…It is quite inconceivable that a man should be given this faith in Christ, that he should accept this gift which Christ offers, and still go on contentedly in sin.  For the very thing which Christ offers us in salvation from sin -not only salvation from the guilt of sin, but also salvation from the power of sin.  The very first thing that the Christian does, therefore, is to keep the law of God; He keeps it no longer as a way of earning his salvation – for salvation has been given him freely by God –  but he joyously as a central part of salvation itself.  The faith of which Paul speaks is, as Paul himself says, a faith that works through love; and love is the fulfilling of the whole law…. The faith that Paul means when he speaks of justification by faith alone is a faith that works.[1]

-J. Gresham Machen

[1] From: “Faith Works; The Gospel According to the Apostles, Macarthur,pg. 37; J. Greshem Machen, “What is Faith?,” New York: Macmillan, 1925, pg. 203-4

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The Sovereignty of God – Part 3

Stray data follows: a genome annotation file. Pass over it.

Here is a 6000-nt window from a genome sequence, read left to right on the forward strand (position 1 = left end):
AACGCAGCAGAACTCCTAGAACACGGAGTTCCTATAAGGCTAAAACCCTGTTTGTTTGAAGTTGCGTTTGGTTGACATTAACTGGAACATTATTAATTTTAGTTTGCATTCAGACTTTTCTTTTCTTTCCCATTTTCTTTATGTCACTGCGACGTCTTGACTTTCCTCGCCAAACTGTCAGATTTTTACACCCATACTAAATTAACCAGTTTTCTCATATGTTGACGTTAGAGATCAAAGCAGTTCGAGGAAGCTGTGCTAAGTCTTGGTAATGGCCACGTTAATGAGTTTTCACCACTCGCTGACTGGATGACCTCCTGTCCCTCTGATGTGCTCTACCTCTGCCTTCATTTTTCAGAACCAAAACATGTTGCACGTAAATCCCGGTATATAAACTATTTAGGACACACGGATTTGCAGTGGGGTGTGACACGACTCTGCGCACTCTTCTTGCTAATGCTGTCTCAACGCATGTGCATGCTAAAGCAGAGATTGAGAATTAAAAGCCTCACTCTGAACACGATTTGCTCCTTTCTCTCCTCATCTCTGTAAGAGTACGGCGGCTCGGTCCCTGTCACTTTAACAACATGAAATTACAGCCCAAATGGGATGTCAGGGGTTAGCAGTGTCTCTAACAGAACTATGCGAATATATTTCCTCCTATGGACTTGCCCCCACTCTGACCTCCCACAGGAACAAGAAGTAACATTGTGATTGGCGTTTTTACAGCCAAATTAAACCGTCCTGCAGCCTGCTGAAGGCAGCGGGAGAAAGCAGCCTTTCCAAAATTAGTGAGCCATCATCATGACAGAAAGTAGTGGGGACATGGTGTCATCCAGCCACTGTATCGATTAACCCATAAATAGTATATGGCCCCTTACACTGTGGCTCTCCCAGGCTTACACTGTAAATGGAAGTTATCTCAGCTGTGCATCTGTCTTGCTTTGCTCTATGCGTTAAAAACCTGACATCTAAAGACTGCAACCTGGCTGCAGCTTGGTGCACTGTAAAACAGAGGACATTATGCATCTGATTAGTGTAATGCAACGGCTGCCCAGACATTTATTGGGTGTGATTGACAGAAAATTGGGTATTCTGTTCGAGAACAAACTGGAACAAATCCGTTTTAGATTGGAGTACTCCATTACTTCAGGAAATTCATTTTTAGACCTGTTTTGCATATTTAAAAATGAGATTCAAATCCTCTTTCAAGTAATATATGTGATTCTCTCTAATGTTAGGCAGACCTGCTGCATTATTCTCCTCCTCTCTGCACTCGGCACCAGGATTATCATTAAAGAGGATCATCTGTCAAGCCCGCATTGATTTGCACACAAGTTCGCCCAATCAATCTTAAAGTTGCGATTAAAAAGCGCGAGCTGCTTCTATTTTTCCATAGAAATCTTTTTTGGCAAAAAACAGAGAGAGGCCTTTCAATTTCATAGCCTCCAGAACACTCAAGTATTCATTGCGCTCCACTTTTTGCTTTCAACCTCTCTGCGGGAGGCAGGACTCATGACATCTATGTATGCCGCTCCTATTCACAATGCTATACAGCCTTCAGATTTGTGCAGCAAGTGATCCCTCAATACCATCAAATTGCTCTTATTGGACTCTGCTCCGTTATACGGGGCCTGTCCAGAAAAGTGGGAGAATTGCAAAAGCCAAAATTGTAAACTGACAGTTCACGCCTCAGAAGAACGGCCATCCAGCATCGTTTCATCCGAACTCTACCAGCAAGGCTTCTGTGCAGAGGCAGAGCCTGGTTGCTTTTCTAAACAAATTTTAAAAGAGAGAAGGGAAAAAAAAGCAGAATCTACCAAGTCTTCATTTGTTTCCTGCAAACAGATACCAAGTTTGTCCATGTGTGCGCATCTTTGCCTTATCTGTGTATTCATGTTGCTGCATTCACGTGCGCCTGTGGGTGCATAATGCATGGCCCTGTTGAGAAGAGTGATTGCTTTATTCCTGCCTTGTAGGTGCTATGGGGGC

So, just how do we define the Sovereignty of God? The answer to that question is daunting indeed.  And no definition or set of definitions can fully bring complete understanding simply because the answer goes to the very heart of who an infinite, all-knowing, all-powerful God is in His nature and person and puts a full and complete understanding out of the reach of finite, fallen man. Such great theologians such as Augustine, Calvin and Melanethon, Jonathan Edwards, Charles Spurgeon, and Ralph Erskine, Andrew Fuller, A.A. Hodge, Robert Haldane have all written extensively on this subject.  Contemporaries, such as the late Arthur Pink, John Piper and Desiring God Ministries, R.C. Sproul and Ligonier’s Ministries, J.I. Packer, and other systematic works such as Grudem’s, have made helpful and strong arguments for a Biblical view on the Sovereignty of God.  It is also to be noted that the modern “Reformed Movement,” crossing denominational lines, has made great strides to proclaim a Biblical view of God’s Sovereignty. So, with being said, this article should be seen as a modest attempt to define the sovereignty of God. Continue reading